DEH SUBZ, AFGHANISTAN  –– Children line their bench-style desks, patiently alert, chatting softly. A teacher reviews last minute lesson plans and writes a greeting on the spotless blackboard. At the schoolyard gate, visitors gather in the sun. They wait for honored guests, watch last-minute preparations and direct the occasional car to a parking spot out of the way. The mood is festive and happy. It’s the first day of school, a day to be celebrated with song and speech––so the barrels of the Kalashnikov rifles are pointed to the ground.

Kalashnikovs.  In Duxbury, a band of men armed with assault rifles attending the opening of an elementary school would make the national news. But the Zabuli School for Girls isn’t in Duxbury. It’s in Deh Sabz, Afghanistan, a gritty town of 1,000 families on the outskirts of the capital city Kabul. Out here, standing among men armed to the teeth is calming, not frightening. It means that security is strong. Fear comes when standing among men who have turned their attention toward you, and you can’t see their weapons. More unsettling, perhaps, are the moments when you can see their weapons and the barrels are pointed up. That’s when they’re ready for action.

More unsettling, perhaps, are the moments when you can see their weapons and the barrels are pointed up. That’s when they’re ready for action.

But Opening Day for the Zabuli School had no such problem. On this glorious day the Kalashnikov rifles are pointed to the ground. The gathering of notables, teachers and more than 100 girls went off smoothly.  The elementary school for girls is fully recognized by Afghanistan’s Ministry of Education, and jointly sponsored by the Rotary Club of Duxbury, along with Mrs. Frieda (Zabuli) Madjid, the Zabuli Foundation and the extraordinary fund-raising skills of Razia Jan, an Afghan native and Duxbury businesswoman.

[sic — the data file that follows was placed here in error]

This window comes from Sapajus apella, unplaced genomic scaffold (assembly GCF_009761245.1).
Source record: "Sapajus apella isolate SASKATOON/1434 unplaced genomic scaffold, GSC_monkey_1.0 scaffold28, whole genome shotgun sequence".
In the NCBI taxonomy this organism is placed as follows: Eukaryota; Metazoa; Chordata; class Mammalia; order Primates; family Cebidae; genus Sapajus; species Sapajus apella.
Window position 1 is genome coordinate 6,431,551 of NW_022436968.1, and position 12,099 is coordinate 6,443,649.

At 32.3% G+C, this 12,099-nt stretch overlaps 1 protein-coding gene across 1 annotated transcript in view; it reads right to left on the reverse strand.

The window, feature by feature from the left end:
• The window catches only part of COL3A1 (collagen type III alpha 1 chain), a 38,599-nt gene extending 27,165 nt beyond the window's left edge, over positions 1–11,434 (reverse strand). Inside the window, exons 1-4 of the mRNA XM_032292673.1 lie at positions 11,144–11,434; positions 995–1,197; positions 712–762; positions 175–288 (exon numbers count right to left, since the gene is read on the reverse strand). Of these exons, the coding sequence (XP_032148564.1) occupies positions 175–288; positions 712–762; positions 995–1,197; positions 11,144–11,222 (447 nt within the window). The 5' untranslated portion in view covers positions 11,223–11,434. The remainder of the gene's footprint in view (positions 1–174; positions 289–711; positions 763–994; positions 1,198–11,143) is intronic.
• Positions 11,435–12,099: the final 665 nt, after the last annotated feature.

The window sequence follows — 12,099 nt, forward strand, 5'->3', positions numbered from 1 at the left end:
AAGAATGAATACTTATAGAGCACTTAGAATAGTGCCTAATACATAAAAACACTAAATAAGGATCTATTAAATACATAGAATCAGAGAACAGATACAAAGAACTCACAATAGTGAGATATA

The biggest problems of the day were the delays waiting for officialdom to arrive and a ribbon that refused to stay in place for the cutting ceremony. In the end, the Zabuli School for Girls was up and running. The waiting was worth it.

Opening day

“Sah!  Sah!  Sah!”

The greetings ring out from the children, cheery, confident, almost brusque.  It’s the shortest form of “salam alaikum,” the traditional Muslim greeting of peace.  It’s too informal for anyone but children or the best of friends.  The hardscrabble poverty of the village is obvious everywhere but in the demeanor of the children. They pass in and out of the school compound while workmen add finishing touches.

The morning air heats up in the sun, but the shade is cool inside where the girls wait. Most arrived an hour or more ahead of schedule. They range in age from four to about 12, in size from peanuts to strong young saplings. All are dressed in their best, and the older ones wear scarves over their hair. A few wear the standard schoolgirl’s outfit, a black long-sleeved dress and a white scarf. They can be seen by the hundreds in Kabul.  In Deh Sabz, these girls have attended schools elsewhere and are now transferring to the Zabuli School, closer to home.

“Until we completed our approvals,” Razia explains, “these girls couldn’t transfer. They needed permission from their other schools, and that couldn’t happen until this one is official.  Oh, my mind is spinning!  So many details!”

Two girls, the principal’s daughters, wear stunning traditional outfits. They will greet notables at the door in traditional style with trays of sweets and candied almonds.

Boys, too, flow in and out of the building, brothers of the girls waiting patiently in the classrooms. They move with boyish authority, supervising, curious about everything. All are pleasant and bright.

A madrassa, a religious school for boys, stands directly across the street in a village mosque.  Just as there had once been a maktab (general education school) on the site of the new Zabuli School, the old mosque and its Islamic school are integral parts of the village community.  I wonder how the madrassa students and staff would react to this new school for girls so nearby.

“Oh, we’ll have to see,” Razia replied, with just a hint of worry in her voice.

Afghanistan’s reputation for arch conservatism and male-dominated families peels away in the schoolyard and surrounding neighborhood. These aren’t oppressed children. They’re as bold and bright as any and more polite than most. They swing through the schoolyard, boys and girls navigating around the armed guards as if they owned the place. They do.

To be sure, the girls attending the Zabuli School are sisters of the boys at the madrassa, all from Deh Sabz. Islamic education in schools recognized by the Afghan Ministry of Education is not to be compared with the fundamentalist schools found across the border in Pakistan. If the cheery lads slipping in and out of the Zabuli School on opening day are any example, there should be no problem. They seem to approve.